(Long Island, NY) One of the reasons to justify their lavish offseason spending spree was the expiration of long-term contracts such as the one Jason Giambi had. The Yankees inked two of the top pitchers on the free agent market in CC Sabathia and AJ. Burnett and had an affordable replacement at first base when they traded for Nick Swisher of the Chicago White Sox.
One of the last destinations for Mark Teixeira was the Bronx but that is exactly where he ended up after the Bombers went back to the well and signed him to an eight-year, $180-million deal.
While neither is exactly tearing the cover off the ball, Swisher is hitting 50 points higher than Teixeira. The former Angel is known to get off to slow starts but his numbers are down even for him. By going 2 for 4 in Wednesday’s 8-2 win at Toronto, Teixeira finally got over the dreaded Mendoza Line and is now hitting .202. His power numbers have been slightly better, with 19 RBI and 7 home runs, second on the team to Swisher by one.
“I expect that every single day we’re going to win and I’m going to get a couple of hits,” Teixeira said to reporters after the victory. “If you let a losing streak as a team get to you, it becomes a bad losing streak. If you let a couple of bad games or a bad month get to you, you’re going to have a terrible season. So every day when I come to the ballpark, I expect to win and I expect to succeed.”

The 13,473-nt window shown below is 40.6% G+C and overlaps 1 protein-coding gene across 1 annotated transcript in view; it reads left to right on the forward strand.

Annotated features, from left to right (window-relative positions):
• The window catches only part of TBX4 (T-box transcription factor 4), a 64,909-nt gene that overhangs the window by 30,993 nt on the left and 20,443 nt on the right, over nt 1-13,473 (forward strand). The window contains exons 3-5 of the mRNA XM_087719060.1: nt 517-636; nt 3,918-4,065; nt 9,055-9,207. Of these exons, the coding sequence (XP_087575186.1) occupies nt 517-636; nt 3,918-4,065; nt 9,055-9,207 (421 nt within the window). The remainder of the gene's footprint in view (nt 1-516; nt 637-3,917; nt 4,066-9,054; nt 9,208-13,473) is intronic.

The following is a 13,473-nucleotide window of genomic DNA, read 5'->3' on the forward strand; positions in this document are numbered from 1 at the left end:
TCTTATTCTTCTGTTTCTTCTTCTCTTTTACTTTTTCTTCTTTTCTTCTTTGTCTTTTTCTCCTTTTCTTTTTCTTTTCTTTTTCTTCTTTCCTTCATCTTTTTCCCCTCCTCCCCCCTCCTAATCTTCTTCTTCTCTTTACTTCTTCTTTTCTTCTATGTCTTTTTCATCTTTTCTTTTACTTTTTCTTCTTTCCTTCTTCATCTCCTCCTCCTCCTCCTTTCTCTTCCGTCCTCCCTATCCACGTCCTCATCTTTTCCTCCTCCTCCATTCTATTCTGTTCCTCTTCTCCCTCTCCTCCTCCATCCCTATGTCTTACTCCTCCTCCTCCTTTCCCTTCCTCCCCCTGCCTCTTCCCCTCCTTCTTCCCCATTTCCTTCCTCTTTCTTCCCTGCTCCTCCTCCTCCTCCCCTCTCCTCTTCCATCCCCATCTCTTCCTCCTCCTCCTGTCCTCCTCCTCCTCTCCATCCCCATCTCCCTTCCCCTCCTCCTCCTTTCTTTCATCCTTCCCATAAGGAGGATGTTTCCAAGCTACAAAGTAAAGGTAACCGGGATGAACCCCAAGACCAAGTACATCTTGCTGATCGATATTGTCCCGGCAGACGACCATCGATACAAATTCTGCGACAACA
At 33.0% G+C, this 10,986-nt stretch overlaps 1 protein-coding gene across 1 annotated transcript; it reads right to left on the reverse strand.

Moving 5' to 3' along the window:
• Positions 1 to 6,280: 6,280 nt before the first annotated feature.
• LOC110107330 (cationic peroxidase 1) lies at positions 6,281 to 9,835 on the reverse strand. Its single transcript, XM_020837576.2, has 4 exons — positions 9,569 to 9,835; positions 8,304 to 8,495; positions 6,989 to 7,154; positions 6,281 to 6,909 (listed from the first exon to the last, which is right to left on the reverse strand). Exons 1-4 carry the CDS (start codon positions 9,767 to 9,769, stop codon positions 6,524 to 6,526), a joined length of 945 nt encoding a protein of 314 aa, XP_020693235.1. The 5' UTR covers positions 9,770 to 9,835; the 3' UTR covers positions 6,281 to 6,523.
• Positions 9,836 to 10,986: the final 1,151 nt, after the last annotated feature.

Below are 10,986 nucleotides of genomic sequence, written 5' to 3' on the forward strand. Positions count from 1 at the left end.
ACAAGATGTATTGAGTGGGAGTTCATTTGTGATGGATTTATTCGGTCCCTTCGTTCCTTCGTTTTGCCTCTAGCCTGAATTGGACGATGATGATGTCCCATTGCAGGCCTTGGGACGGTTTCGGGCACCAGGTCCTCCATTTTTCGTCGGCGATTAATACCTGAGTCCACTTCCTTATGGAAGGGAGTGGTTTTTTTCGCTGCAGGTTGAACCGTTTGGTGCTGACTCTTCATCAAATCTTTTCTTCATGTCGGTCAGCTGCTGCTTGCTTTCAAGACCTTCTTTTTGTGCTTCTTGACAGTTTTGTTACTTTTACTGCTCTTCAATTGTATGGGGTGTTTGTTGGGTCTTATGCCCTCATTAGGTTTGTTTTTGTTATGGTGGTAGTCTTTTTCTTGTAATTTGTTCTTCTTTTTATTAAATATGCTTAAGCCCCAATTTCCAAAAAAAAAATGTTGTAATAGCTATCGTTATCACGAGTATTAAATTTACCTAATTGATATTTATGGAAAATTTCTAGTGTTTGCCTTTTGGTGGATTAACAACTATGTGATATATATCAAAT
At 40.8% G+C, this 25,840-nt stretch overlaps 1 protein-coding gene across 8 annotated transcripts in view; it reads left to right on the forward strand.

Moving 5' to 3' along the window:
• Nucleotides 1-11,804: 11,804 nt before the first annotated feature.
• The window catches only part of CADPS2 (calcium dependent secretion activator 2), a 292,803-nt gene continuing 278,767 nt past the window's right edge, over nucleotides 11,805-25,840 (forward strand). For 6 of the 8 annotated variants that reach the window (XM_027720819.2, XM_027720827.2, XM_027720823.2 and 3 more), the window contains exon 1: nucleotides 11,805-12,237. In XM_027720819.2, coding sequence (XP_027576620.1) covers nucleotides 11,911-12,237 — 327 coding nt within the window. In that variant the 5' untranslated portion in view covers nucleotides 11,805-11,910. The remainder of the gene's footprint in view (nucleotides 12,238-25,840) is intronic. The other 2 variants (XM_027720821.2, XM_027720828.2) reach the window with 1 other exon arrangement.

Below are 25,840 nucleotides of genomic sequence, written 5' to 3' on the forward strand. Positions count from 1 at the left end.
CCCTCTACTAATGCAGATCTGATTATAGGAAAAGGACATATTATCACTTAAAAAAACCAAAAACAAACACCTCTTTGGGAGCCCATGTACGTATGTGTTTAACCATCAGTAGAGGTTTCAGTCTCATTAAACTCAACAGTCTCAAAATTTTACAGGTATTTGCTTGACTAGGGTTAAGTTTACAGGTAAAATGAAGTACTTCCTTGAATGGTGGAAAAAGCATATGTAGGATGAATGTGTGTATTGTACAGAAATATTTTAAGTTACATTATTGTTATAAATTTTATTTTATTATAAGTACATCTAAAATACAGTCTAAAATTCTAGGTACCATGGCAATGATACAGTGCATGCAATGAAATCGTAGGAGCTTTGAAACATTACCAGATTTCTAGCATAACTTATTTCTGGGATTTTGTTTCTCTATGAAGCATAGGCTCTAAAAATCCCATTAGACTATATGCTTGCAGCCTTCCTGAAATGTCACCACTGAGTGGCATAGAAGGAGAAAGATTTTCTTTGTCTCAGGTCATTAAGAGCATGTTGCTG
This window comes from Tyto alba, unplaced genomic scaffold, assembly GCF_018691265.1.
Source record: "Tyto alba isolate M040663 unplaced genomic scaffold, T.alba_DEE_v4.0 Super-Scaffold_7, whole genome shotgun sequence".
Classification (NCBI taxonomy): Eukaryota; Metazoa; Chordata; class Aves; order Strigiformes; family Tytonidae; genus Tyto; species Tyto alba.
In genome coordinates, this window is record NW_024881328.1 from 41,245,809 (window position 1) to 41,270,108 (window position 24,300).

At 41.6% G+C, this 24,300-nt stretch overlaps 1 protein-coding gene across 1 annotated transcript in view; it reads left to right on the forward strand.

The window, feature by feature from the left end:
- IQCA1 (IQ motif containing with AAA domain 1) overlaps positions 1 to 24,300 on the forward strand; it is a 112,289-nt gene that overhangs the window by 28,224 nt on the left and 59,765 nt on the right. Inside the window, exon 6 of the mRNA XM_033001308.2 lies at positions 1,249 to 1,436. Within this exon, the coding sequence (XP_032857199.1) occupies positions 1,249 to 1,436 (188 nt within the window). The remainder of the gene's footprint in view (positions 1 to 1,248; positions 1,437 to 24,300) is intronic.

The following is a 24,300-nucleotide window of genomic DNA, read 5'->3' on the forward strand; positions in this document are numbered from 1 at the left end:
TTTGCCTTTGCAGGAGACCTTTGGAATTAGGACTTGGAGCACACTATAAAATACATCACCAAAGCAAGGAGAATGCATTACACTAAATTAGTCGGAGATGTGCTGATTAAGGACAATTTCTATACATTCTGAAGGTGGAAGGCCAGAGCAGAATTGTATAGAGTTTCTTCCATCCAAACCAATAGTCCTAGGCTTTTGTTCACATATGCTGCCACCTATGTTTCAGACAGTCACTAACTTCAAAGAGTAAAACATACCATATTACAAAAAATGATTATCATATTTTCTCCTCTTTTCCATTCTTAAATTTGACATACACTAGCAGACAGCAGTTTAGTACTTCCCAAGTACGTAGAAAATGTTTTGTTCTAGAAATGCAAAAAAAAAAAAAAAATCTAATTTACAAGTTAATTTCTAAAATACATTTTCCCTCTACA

Throughout his career, the nine-year veteran had had more ups than downs. Other than his rookie campaign, Teixeira has driven in more than 100 runs and hit as least 30 long balls every year. Even in 2003, he hit 26 home runs and had 84 RBI He has also earned two Gold Glove (2005, 2006) and Silver Slugger (2004, 2005) awards.
The 29-year-old is too good a player to continue to hit as weak as he has. In all likelihood Teixeira will come around and hit somewhere close to his lifetime average of .287/36/121. But until that occurs, the questions will remain if Swisher, a relative bargain at $5.3 million this year, could have kept the seat warm sufficiently with all the offensive firepower around him.
When general manager Brian Cashman was assembling this team during the winter, no one could foresee that Alex Rodriguez would miss time recovering from hip surgery and Xavier Nady would be lost for the season. The Yankees were thought to have enough bats to go to war with Swisher as their starting first baseman but once the Red Sox became heavily involved in the negotiations with the free agent Teixeira, there was no way they were going to let him go to their divisional rival.
The other possible suitors for Teixeira over the winter were two perennial losers, albeit close to his hometown, in Baltimore and Washington. The Orioles made a seven-year, $140 million offer which was topped by Boston’s $170 million. The Yankees, as usual, came in and upped the money to blow everyone else out of the water.
At Teixeira’s introductory press conference, he said that money was not the reason why he chose the Yankees, but rather that he went along with his wife’s wishes.
If he doesn’t begin hitting the way he can and start earning some of that extra $10 million, the fans at the new Yankee Stadium are going to make him wish he made up his own mind.